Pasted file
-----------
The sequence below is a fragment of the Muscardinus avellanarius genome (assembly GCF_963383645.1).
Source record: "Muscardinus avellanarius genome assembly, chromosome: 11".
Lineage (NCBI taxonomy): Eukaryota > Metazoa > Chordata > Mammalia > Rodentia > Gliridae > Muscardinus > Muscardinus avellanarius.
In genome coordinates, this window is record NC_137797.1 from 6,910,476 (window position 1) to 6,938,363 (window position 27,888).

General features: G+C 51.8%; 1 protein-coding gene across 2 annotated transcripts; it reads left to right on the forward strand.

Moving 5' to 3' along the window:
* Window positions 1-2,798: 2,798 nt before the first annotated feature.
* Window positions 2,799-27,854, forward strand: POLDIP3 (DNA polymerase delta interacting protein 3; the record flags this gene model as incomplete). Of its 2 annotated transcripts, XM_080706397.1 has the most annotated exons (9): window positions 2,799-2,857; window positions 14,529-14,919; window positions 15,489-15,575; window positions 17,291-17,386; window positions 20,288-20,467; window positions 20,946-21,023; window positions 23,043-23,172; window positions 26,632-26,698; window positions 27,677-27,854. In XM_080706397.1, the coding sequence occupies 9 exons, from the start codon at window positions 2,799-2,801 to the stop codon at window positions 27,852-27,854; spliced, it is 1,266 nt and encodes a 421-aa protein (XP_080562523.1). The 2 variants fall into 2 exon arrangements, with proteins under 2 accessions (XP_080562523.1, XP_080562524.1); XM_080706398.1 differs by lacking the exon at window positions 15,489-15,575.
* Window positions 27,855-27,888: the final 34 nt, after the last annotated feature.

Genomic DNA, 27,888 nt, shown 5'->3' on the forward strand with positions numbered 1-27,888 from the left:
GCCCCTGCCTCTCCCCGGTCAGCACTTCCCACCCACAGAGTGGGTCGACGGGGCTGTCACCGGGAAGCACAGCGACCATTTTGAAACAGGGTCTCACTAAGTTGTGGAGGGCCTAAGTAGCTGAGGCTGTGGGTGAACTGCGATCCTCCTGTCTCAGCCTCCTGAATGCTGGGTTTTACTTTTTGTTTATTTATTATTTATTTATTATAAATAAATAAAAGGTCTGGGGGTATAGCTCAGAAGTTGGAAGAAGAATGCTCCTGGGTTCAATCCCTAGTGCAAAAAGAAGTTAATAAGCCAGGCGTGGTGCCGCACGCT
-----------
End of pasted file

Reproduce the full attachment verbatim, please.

The sequence below is a fragment of the Muscardinus avellanarius genome (assembly GCF_963383645.1).
Source record: "Muscardinus avellanarius genome assembly, chromosome: 11".
Lineage (NCBI taxonomy): Eukaryota > Metazoa > Chordata > Mammalia > Rodentia > Gliridae > Muscardinus > Muscardinus avellanarius.
In genome coordinates, this window is record NC_137797.1 from 6,910,476 (window position 1) to 6,938,363 (window position 27,888).

General features: G+C 51.8%; 1 protein-coding gene across 2 annotated transcripts; it reads left to right on the forward strand.

Moving 5' to 3' along the window:
* Window positions 1-2,798: 2,798 nt before the first annotated feature.
* Window positions 2,799-27,854, forward strand: POLDIP3 (DNA polymerase delta interacting protein 3; the record flags this gene model as incomplete). Of its 2 annotated transcripts, XM_080706397.1 has the most annotated exons (9): window positions 2,799-2,857; window positions 14,529-14,919; window positions 15,489-15,575; window positions 17,291-17,386; window positions 20,288-20,467; window positions 20,946-21,023; window positions 23,043-23,172; window positions 26,632-26,698; window positions 27,677-27,854. In XM_080706397.1, the coding sequence occupies 9 exons, from the start codon at window positions 2,799-2,801 to the stop codon at window positions 27,852-27,854; spliced, it is 1,266 nt and encodes a 421-aa protein (XP_080562523.1). The 2 variants fall into 2 exon arrangements, with proteins under 2 accessions (XP_080562523.1, XP_080562524.1); XM_080706398.1 differs by lacking the exon at window positions 15,489-15,575.
* Window positions 27,855-27,888: the final 34 nt, after the last annotated feature.

Genomic DNA, 27,888 nt, shown 5'->3' on the forward strand with positions numbered 1-27,888 from the left:
GCCCCTGCCTCTCCCCGGTCAGCACTTCCCACCCACAGAGTGGGTCGACGGGGCTGTCACCGGGAAGCACAGCGACCATTTTGAAACAGGGTCTCACTAAGTTGTGGAGGGCCTAAGTAGCTGAGGCTGTGGGTGAACTGCGATCCTCCTGTCTCAGCCTCCTGAATGCTGGGTTTTACTTTTTGTTTATTTATTATTTATTTATTATAAATAAATAAAAGGTCTGGGGGTATAGCTCAGAAGTTGGAAGAAGAATGCTCCTGGGTTCAATCCCTAGTGCAAAAAGAAGTTAATAAGCCAGGCGTGGTGCCGCACGCT